GSA Annual Meeting in Denver, Colorado, USA - 2016

Paper No. 114-10
Presentation Time: 10:55 AM


SWEET, Dustin E., Department of Geosciences, Texas Tech University, MS 1053, Science Building 125, Lubbock, TX 79409,

The Taos trough is a late Paleozoic basin that accumulated sediments derived from uplifted Precambrian-cored blocks during the ancestral Rocky Mountain orogenic event. Proposed models of the basin evolution are conflicting. One model suggests that basin subsidence was driven by thrust-loading of the western margin of the basin. Whereas, the other model proposes a wrench basin where the western margin is a strike-slip fault. In the wrench model, basin subsidence is assumed to be driven by block rotation during intrabasinal thrusting coupled with a dip-slip component along the Picuris-Pecos fault.

A composite stratigraphic column, compiled from localities in the axis of the Taos trough, was subjected to backstripping to assess the magnitude and duration of subsidence. Using a combination of existing biostratigraphic control and new conodont biostratigraphy, subsidence began in the Early Pennsylvanian, reached the highest rate and magnitude in the Desmoinesian, and then greatly diminished by Late Pennsylvanian. An uptick in subsidence rate and magnitude occurred in the early Permian before essentially ceasing by the end of the Leonardian. Magnitude and duration of subsidence most closely compare to geohistory curves of basins located in strike-slip settings.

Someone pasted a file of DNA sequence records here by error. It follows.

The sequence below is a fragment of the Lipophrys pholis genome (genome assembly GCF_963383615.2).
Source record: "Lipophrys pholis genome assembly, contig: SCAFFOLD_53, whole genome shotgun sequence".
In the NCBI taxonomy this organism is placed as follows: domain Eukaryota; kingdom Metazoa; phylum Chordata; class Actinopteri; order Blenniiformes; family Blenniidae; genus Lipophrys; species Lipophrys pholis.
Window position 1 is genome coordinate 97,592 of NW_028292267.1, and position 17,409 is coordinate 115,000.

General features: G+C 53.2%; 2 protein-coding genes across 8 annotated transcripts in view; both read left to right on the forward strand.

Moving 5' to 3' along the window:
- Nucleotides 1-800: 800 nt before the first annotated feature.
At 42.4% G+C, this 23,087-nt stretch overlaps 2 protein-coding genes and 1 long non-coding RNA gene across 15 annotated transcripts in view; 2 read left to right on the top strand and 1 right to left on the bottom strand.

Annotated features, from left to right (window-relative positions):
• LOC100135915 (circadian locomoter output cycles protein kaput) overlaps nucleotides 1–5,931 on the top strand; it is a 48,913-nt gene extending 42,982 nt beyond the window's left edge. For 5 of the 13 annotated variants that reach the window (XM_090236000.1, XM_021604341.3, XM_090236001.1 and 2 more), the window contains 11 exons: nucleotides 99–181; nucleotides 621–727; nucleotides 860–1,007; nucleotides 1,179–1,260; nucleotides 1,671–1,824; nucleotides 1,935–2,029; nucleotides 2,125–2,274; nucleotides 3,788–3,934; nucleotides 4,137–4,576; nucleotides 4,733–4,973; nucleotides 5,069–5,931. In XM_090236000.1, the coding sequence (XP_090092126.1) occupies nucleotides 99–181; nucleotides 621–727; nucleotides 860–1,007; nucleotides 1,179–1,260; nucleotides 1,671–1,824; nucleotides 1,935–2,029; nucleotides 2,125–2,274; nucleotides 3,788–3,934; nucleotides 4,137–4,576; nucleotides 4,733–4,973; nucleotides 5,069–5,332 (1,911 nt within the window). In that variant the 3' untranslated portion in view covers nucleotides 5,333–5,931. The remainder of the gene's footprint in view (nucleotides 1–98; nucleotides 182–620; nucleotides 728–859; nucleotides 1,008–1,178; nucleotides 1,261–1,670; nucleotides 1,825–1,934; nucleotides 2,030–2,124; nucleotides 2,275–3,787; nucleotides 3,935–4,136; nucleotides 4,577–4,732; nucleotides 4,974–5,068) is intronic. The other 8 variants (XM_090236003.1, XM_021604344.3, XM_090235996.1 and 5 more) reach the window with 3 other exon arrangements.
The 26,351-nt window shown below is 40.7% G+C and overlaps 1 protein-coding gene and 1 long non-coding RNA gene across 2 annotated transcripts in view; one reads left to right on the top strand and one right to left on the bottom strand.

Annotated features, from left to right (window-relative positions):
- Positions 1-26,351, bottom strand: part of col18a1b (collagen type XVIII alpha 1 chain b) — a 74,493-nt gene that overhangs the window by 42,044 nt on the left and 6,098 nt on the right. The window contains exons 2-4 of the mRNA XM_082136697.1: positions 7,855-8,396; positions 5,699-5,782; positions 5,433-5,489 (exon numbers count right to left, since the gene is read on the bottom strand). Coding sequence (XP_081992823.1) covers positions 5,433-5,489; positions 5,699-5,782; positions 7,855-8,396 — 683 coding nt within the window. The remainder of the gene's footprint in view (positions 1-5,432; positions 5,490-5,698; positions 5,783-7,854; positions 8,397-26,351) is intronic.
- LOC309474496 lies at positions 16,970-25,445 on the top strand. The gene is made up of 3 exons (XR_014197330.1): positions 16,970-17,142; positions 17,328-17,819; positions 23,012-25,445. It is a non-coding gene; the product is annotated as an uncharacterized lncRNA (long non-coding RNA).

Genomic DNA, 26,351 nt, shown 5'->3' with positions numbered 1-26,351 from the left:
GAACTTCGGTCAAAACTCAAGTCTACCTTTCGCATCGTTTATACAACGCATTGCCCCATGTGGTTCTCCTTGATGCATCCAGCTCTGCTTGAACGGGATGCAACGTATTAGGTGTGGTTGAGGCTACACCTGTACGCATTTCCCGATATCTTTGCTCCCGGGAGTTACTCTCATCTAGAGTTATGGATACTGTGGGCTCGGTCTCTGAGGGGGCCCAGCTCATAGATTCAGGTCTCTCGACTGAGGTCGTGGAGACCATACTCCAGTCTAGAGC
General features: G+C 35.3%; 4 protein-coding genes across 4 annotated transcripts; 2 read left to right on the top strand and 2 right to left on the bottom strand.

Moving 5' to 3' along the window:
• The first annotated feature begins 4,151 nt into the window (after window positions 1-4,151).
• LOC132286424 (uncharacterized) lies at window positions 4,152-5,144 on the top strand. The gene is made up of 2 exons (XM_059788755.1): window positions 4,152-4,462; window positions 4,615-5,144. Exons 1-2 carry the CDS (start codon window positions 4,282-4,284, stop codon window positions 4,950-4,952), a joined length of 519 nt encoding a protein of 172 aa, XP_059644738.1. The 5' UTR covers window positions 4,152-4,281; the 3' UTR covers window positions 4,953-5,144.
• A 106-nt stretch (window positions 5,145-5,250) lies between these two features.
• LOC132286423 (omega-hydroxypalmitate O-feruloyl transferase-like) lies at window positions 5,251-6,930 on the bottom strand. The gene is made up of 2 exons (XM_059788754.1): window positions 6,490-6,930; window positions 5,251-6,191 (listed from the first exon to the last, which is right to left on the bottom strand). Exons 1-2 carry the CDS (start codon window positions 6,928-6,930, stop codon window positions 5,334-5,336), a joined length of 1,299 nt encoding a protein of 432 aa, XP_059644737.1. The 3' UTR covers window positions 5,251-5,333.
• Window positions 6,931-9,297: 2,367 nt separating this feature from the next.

Sediment transport indicators in shallow marine facies demonstrate transport directions that range from southwest to northwest. Nonmarine directional transport indicators predominantly align in a southwest direction. This data signals an eastern provenance for the study area. Pennsylvanian strata form a growth syncline adjacent to Laramide-aged thrusts in the Taos trough indicating these thrusts were also active in the Pennsylvanian. Thus, intrabasinal Precambrian-cored thrust blocks are the preferred provenance region rather than the far-field Sierra Grande uplift.

This analysis demonstrates that structural models for the Taos trough must be compatible with strain partitioning that allows north-south dextral strike-slip motion and east-verging thrusts. For the western Taos trough, subsidence analysis and sediment transport indicators are most consistent with the proposed wrench model. However, subsidence for the eastern portion of the Taos trough region may largely have been through thrust loading.